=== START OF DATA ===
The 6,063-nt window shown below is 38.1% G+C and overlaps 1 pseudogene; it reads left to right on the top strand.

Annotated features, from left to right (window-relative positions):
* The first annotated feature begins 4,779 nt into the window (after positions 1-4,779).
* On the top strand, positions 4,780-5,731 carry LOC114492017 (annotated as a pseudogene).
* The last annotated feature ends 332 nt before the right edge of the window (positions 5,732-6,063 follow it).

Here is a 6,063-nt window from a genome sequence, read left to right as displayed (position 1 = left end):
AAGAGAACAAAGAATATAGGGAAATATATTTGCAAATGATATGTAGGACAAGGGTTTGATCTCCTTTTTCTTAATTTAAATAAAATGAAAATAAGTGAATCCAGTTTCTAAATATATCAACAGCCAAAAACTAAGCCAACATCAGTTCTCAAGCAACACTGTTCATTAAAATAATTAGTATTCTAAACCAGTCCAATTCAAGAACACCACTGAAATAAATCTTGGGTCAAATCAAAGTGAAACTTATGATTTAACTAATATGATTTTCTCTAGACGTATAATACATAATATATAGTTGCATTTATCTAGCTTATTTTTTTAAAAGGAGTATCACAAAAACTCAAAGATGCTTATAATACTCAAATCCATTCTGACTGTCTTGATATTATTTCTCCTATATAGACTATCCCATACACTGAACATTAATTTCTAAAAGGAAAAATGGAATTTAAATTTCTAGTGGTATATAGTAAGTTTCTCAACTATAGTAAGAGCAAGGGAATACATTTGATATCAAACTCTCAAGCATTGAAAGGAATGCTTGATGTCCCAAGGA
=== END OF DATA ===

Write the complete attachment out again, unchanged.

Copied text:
The 6,063-nt window shown below is 38.1% G+C and overlaps 1 pseudogene; it reads left to right on the top strand.

Annotated features, from left to right (window-relative positions):
* The first annotated feature begins 4,779 nt into the window (after positions 1-4,779).
* On the top strand, positions 4,780-5,731 carry LOC114492017 (annotated as a pseudogene).
* The last annotated feature ends 332 nt before the right edge of the window (positions 5,732-6,063 follow it).

Here is a 6,063-nt window from a genome sequence, read left to right as displayed (position 1 = left end):
AAGAGAACAAAGAATATAGGGAAATATATTTGCAAATGATATGTAGGACAAGGGTTTGATCTCCTTTTTCTTAATTTAAATAAAATGAAAATAAGTGAATCCAGTTTCTAAATATATCAACAGCCAAAAACTAAGCCAACATCAGTTCTCAAGCAACACTGTTCATTAAAATAATTAGTATTCTAAACCAGTCCAATTCAAGAACACCACTGAAATAAATCTTGGGTCAAATCAAAGTGAAACTTATGATTTAACTAATATGATTTTCTCTAGACGTATAATACATAATATATAGTTGCATTTATCTAGCTTATTTTTTTAAAAGGAGTATCACAAAAACTCAAAGATGCTTATAATACTCAAATCCATTCTGACTGTCTTGATATTATTTCTCCTATATAGACTATCCCATACACTGAACATTAATTTCTAAAAGGAAAAATGGAATTTAAATTTCTAGTGGTATATAGTAAGTTTCTCAACTATAGTAAGAGCAAGGGAATACATTTGATATCAAACTCTCAAGCATTGAAAGGAATGCTTGATGTCCCAAGGA